Public Health England (PHE) is following up reports that three beauty salon staff members recently suffered needlestick injuries while carrying out the treatment.
The possibility of transmitting blood borne viruses, including HIV, between customers and beauty specialists through microdermabrasion is therefore being investigated.
“There is a risk of transmission of blood borne viruses (hepatitis B virus, hepatitis C virus, and HIV) to staff members should needlestick injuries occur, or to clients through cross contamination,” PHE states.
How does it work, and what’s the risk?
The implement used in the treatment is a needle-studded cylindrical roller, which the beauty specialist rolls across the customer’s face, creating multiple small punctures in the skin.
As a result, there exists the potential for transfers of fluids, including blood and serous fluid: this is the reason practitioners and customers may be at risk of the transmission of blood borne viruses where they are present.
PHE says that the three incidents in question, which happened between March and May last year in the North West of England, highlighted that the microdermabrasion treatment in its current form may prove too risky.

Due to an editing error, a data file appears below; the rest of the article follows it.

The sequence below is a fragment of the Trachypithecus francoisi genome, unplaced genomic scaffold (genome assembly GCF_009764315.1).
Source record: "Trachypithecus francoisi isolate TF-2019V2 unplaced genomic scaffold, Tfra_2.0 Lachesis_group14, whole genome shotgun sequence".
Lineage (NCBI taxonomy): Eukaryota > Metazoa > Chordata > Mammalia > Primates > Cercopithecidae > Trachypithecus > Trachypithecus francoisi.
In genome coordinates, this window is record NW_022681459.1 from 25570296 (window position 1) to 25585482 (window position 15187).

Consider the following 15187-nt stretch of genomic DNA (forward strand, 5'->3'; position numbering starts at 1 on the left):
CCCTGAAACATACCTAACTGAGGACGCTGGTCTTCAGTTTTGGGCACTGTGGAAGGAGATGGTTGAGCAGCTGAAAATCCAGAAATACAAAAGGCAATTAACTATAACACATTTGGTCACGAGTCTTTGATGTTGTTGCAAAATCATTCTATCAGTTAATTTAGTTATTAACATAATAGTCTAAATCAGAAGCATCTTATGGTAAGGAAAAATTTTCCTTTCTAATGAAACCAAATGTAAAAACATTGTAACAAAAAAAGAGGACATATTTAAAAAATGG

"All exposed individuals were using the same needle microdermabrasion device,” PHE explains. “Needlestick injuries occurred during the process of disassembling the device after use on clients.”
PHE note that all three staff members tested negative for blood-borne viruses following the incident.
What could be done?
As part of the ongoing investigation into the issue, PHE says it is working with environmental health officers and the device manufacturer to change the design of the tool used in the treatment, meaning the risk of cross-contamination could be reduced.
The health body is also looking at supporting improved training and infection control guidance to beauty practitioners of the treatment, and notes that there is currently no regulation governing the use of needles in microdermabrasion.